Laser radar (lidar) provides an excellent tool for characterizing the physical properties of atmospheric aerosols which play a very important role in modifying the radiative budget of the Earth's atmosphere. One of the important issues in lidar research is to derive accurate backscattering or extinction coefficient profiles required for understanding the basic mechanisms in the formation of aerosols and identifying their sources and sinks. Most of the inversion methods used for deriving the aerosol coefficients assume a range independent value for the extinction-to- backscattering ratio [lidar ratio, (LR)]. However, it is known that in a realistic atmosphere the value of LR is range dependent and varies with the physical and chemical properties of the aerosols. In this paper, we use a variant of widely applied Klett's method to obtain the range dependent LR values and derive the aerosol extinction profiles with good accuracy. We present the lidar derived aerosol extinction profiles in the upper troposphere and lower stratosphere corresponding to different seasons of the year of two distinctly different stations in the Indian subcontinent namely Trivandrum (8.33° N, 77° E), Kerala, India, a coastal station and Gadanki (13.5° N, 79.2° E), Tirupati, India an inland station. The range dependent LR is derived corresponding to different seasons of the year at the two stations. The lidar ratio, aerosol extinction coefficient (AEC), aerosol scattering ratio and aerosol optical depth show strong to medium seasonal variation at both the stations. The lidar ratio values at Trivandum vary in the range of 11-38 sr whereas the values range from 20-34 sr at Gadanki. AEC values at the Trivandum station vary from 7.9x10-6 to 6.9x10-5 m-1 and at Gadanki station the variation is from 1.27x10-5 to 6.9x10-5 m-1. It is proposed to use back-trajectory analysis to understand the sources of aerosol at the two stations.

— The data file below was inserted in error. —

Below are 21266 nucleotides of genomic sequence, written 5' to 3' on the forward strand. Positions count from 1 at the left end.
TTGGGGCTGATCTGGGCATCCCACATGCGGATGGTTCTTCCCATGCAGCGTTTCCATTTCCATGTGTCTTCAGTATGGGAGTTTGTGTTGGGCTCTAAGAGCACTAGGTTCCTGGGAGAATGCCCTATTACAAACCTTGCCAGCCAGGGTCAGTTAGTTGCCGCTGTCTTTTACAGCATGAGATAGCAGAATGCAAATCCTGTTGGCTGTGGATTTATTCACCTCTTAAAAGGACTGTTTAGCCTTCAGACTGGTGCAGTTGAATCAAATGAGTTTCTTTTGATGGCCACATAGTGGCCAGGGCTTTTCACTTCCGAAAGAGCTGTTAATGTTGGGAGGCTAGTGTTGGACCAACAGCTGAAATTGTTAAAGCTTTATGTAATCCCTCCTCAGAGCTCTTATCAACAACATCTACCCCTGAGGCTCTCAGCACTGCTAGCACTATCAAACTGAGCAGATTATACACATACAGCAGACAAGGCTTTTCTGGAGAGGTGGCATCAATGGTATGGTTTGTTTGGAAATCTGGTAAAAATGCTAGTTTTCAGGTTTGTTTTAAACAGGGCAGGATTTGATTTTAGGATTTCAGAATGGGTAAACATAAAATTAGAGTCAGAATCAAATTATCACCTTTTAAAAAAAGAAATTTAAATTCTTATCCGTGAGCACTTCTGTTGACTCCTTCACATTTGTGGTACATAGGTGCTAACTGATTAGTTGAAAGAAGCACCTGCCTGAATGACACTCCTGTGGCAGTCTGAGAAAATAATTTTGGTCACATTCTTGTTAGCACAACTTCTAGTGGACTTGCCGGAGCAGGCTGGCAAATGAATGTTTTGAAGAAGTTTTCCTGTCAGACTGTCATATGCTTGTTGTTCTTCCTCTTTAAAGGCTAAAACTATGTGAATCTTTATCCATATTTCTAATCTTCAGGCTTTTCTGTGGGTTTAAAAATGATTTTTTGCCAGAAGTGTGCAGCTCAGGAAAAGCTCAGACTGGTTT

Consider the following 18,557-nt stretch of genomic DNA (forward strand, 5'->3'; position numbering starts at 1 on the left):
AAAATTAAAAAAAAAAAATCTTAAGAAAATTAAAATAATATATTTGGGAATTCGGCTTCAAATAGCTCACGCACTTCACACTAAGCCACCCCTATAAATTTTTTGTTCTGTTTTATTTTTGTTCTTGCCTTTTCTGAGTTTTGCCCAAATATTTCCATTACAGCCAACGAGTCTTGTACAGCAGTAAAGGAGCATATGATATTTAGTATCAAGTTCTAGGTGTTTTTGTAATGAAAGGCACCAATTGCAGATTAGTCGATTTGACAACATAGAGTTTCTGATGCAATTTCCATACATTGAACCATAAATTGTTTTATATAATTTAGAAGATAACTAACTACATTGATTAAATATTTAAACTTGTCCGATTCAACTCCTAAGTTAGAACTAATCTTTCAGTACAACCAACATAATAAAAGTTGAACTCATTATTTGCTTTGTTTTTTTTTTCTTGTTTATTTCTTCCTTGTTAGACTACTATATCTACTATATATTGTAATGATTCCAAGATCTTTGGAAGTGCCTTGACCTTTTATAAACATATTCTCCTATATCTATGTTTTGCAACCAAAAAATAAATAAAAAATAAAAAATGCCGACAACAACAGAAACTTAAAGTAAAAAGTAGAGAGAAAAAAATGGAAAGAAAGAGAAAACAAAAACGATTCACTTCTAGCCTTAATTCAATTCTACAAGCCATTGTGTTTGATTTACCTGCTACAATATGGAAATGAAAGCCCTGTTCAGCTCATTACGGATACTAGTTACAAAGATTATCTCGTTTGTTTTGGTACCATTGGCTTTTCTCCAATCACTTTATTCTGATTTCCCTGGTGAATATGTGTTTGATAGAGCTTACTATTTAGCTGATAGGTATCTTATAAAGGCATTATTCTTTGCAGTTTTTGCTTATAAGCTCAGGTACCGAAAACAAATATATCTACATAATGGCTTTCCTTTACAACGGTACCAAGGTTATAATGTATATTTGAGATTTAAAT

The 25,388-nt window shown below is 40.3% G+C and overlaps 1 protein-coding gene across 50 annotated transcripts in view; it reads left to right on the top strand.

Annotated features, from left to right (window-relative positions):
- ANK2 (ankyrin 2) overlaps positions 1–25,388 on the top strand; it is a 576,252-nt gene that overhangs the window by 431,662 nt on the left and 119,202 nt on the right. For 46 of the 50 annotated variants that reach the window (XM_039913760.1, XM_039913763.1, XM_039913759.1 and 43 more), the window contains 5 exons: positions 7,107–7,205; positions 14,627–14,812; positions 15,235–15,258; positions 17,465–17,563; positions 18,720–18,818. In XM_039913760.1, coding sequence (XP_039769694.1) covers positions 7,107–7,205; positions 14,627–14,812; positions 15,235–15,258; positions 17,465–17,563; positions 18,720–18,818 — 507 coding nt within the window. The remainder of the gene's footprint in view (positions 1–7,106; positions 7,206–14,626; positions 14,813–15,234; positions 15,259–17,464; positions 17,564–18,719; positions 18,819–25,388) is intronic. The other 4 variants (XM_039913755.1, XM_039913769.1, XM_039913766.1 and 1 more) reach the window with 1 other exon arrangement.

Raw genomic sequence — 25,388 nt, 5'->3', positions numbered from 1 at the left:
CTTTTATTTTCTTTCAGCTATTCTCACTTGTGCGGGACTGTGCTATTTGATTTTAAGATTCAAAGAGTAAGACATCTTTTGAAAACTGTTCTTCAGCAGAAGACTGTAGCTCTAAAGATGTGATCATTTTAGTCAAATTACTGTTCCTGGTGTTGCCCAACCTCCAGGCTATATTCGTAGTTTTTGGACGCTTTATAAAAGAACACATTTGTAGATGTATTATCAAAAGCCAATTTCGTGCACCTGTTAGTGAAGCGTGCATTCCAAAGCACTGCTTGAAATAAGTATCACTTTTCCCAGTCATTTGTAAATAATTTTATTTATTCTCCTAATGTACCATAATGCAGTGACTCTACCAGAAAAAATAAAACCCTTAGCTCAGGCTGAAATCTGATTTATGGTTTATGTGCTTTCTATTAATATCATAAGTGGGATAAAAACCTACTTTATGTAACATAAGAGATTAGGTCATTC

7. Aerosol and Cloud Observations and Data Products by the GLAS Polar Orbiting Lidar Instrument